In her husband’s eyes, Margaret Korda was unstoppable and as beautiful as she was inscrutable. A former model, she loved the outdoors and was an outstanding horsewoman who won five national championships. At 79, she was still robust and “virtually unscathed” by the drags of aging, riding twice a day.
Then on one spring day in April 2016, Margaret did something for the first time in her riding life: She dropped her horsewhip. A seemingly small infraction, one that husband Michael Korda tried to dismiss as aging’s inevitable “succession of mild retreats from things that had once been easy.” But as he made her a drink before dinner, she turned to him and said, “I think something serious is wrong with me.”
That dropped whip, they soon knew, was an early sign of the brain tumors that would end her life a year later.
Passing: A Memoir of Love and Death is marketed by the publisher as Michael Korda’s “unflinching love song” about his wife of 40 years “and her battle with cancer.” In this instance, “battle” is more than a cancer cliché. We quickly understand Margaret to be a strong and willful woman, accustomed to being in control of her life and having her way. As her illness progressed, however, these traits that her husband had so admired in her — each of them had left marriages to be together — exacerbated his pain and complicated his ability as her caregiver. In unsparing prose, Korda, a successful author and former editor in chief of Simon and Schuster, does not excuse this about her, nor does he condemn her for it. He wanted to do for her all that he could for as long as he could, until he no longer had it in him. He never casts himself as a hero, but in his devotion, he was herculean.
By the end of the book, Margaret remains an enigma to readers and, to some extent, to her husband. He tries, with limited success, to give us glimpses of her inner life. After Margaret’s initial diagnosis, she shredded stacks of personal photos, including those of her first husband (Korda was her third). She didn’t say why, and Korda didn’t ask, noting that her first marriage ended abruptly after just a year and “was something of a mystery.”
She had “a towering trust in prescriptions,” depending on numerous drugs for depression and anxiety, but harbored a lifelong distrust of doctors. Again, a mystery to Korda. “Whatever childhood trauma had made her fear visiting a doctor, I never knew.” One gets the impression of a guarded woman, even with those closest to her. If this ever bothered Korda, he keeps it to himself.
Margaret had always loved sunbathing. When she discovered a patch on her cheek, she covered it with makeup rather than rush to a doctor. Korda finally persuaded a friend to intervene, with a directness even she could hear: Get it checked now. As Korda states repeatedly, she waited too long. By the time she had the melanoma removed, the cancer was already insidiously metastasizing; five years later it returned with immutable rage. Her brain tumors were removed and soon returned. They were removed again, and returned to her brain, and invaded her lungs.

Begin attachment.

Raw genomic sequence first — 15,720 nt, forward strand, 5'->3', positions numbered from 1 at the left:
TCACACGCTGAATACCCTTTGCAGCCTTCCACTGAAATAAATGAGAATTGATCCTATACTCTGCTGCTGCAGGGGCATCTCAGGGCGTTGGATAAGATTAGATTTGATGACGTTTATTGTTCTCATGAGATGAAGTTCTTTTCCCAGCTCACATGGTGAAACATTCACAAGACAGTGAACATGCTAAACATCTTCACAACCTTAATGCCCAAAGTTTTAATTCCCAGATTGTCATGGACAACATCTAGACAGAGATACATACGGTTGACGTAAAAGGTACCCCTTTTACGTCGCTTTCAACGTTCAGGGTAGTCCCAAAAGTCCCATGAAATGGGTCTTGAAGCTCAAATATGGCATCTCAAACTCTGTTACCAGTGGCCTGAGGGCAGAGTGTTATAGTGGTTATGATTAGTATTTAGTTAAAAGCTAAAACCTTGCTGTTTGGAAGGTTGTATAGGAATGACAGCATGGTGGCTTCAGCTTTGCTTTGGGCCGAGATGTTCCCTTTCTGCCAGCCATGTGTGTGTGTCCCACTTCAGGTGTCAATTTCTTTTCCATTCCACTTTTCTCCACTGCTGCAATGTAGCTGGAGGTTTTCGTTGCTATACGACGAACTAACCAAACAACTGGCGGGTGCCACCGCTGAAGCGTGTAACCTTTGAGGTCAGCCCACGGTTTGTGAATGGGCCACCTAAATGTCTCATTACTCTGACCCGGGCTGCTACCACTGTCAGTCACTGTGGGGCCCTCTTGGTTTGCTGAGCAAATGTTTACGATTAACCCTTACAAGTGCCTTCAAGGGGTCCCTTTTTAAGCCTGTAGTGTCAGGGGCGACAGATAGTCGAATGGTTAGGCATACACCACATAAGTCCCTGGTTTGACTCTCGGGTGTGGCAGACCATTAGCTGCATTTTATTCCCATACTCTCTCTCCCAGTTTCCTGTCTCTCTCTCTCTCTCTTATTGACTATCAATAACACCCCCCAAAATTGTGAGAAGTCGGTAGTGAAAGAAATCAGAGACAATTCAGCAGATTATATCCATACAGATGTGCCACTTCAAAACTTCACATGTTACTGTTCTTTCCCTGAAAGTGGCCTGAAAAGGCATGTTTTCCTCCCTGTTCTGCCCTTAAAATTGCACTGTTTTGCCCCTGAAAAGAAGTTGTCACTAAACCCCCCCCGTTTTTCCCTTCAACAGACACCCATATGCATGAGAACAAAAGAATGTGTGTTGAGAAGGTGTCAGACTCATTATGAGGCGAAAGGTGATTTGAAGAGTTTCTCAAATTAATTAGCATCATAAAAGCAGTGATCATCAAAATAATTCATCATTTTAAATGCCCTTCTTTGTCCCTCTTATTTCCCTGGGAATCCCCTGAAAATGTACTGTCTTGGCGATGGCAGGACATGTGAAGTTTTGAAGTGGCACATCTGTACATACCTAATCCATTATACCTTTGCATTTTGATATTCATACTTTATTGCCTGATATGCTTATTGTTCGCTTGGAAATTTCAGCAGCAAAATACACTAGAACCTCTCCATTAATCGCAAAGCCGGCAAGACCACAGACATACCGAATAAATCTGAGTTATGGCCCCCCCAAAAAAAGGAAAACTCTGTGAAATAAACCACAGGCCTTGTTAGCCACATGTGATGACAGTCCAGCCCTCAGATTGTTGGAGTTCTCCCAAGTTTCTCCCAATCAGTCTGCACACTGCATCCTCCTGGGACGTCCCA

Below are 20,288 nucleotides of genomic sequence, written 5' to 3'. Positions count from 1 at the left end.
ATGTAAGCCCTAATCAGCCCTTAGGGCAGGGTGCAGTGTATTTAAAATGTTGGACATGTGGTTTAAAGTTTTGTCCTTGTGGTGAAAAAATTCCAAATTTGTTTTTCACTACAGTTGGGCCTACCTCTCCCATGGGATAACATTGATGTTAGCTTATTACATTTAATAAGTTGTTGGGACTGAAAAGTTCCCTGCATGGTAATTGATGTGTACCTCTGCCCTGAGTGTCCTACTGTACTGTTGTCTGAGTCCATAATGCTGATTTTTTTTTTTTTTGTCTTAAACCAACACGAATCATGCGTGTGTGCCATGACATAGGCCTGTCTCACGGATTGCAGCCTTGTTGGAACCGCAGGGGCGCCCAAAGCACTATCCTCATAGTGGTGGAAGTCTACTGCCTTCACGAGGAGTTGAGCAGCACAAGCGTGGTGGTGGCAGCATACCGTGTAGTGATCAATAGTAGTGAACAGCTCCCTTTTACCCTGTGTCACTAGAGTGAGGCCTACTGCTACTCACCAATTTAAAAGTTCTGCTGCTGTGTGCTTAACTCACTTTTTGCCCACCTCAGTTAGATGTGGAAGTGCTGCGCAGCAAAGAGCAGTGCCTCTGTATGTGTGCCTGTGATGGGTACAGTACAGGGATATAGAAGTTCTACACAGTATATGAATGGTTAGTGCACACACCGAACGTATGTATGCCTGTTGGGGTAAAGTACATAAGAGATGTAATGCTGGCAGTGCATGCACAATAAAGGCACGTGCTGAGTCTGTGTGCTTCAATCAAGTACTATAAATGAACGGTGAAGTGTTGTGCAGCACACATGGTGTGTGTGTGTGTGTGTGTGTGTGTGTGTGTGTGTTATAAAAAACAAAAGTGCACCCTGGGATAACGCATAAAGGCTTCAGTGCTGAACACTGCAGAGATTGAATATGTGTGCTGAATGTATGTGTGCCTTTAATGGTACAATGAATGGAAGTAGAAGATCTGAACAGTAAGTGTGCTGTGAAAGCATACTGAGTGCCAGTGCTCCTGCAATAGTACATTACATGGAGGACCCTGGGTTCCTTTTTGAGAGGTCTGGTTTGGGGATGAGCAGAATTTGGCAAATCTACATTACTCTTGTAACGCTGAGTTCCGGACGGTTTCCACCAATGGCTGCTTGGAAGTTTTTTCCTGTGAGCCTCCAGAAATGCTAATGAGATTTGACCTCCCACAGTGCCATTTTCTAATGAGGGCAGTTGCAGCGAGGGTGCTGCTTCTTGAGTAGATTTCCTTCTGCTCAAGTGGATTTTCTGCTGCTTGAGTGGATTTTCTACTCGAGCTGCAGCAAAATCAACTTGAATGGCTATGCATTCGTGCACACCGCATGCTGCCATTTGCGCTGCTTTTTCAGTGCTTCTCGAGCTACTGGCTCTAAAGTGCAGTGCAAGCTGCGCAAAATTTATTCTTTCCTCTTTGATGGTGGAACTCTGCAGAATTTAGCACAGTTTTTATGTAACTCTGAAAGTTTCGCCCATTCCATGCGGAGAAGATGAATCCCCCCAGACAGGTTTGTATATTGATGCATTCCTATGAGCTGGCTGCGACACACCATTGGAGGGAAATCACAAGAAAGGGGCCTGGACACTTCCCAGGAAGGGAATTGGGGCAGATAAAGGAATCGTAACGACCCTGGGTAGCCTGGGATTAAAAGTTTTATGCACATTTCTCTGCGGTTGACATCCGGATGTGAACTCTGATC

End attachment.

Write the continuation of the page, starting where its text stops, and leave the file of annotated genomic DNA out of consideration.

His “invulnerable” wife was fading away.
“The list of things that suddenly became difficult for Margaret grew frighteningly long: doing up her bra, flossing her teeth, using a spoon, making tea, putting on her makeup, fastening a necklace, writing out a shopping list, taking her watch off. It seemed as if every hour brought her face-to-face with something ordinary she could no longer do. I did my best to help, but my fingers were often clumsy, which made her ever more irritated not to be able to do these simple, everyday things.”
Increasingly, in recounting his story of worrying and hovering, he becomes the voice for so many caregivers, and the inherent isolation and loneliness, the second-guessing that remains long after death.
He is often hard on himself. When he reads the doctor’s notes about how Margaret is “taking smaller steps,” Korda chastises himself for not having noticed. “I ought to be paying closer attention,” I told myself. At age 84, he becomes hypersensitive to any criticism from his wife. “She had often complained that I did not listen to her, or more precisely, that I did not hear what I didn’t want to hear. ... On reflection, I had to admit that she was right. Whatever else I did, I would have to start listening, we were not people with large families, there were just the two of us, we had nobody to fall back on except ourselves.”
Anyone who has ever cared for a loved one at the end of life will identify with Korda’s escalating feelings of despair and uselessness as he tries to save his wife from a disease with no rescue. His book, and his life, illustrate the essential truth that no matter our circumstances, we will one day die. His unsparing account nudges us to reconsider life’s trivial grievances until we do.
— Connie Schultz/The Washington Post